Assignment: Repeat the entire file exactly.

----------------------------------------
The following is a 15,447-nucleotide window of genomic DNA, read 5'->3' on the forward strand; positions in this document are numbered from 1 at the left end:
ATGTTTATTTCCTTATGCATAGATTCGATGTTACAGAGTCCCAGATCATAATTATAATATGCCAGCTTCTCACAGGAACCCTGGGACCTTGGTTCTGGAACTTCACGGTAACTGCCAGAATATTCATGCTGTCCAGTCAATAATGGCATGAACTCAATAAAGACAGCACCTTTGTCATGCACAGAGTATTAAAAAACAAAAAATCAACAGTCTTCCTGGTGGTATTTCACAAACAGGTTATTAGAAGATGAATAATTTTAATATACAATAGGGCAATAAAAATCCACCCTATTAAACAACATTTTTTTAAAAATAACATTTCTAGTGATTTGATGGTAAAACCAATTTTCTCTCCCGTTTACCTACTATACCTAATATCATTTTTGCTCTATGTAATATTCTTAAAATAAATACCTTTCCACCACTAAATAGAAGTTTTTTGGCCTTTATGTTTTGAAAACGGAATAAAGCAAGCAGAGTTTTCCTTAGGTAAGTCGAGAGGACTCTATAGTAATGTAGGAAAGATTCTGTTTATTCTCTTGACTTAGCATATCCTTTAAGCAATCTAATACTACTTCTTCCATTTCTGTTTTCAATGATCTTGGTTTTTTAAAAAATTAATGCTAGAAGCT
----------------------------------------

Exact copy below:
The following is a 15,447-nucleotide window of genomic DNA, read 5'->3' on the forward strand; positions in this document are numbered from 1 at the left end:
ATGTTTATTTCCTTATGCATAGATTCGATGTTACAGAGTCCCAGATCATAATTATAATATGCCAGCTTCTCACAGGAACCCTGGGACCTTGGTTCTGGAACTTCACGGTAACTGCCAGAATATTCATGCTGTCCAGTCAATAATGGCATGAACTCAATAAAGACAGCACCTTTGTCATGCACAGAGTATTAAAAAACAAAAAATCAACAGTCTTCCTGGTGGTATTTCACAAACAGGTTATTAGAAGATGAATAATTTTAATATACAATAGGGCAATAAAAATCCACCCTATTAAACAACATTTTTTTAAAAATAACATTTCTAGTGATTTGATGGTAAAACCAATTTTCTCTCCCGTTTACCTACTATACCTAATATCATTTTTGCTCTATGTAATATTCTTAAAATAAATACCTTTCCACCACTAAATAGAAGTTTTTTGGCCTTTATGTTTTGAAAACGGAATAAAGCAAGCAGAGTTTTCCTTAGGTAAGTCGAGAGGACTCTATAGTAATGTAGGAAAGATTCTGTTTATTCTCTTGACTTAGCATATCCTTTAAGCAATCTAATACTACTTCTTCCATTTCTGTTTTCAATGATCTTGGTTTTTTAAAAAATTAATGCTAGAAGCT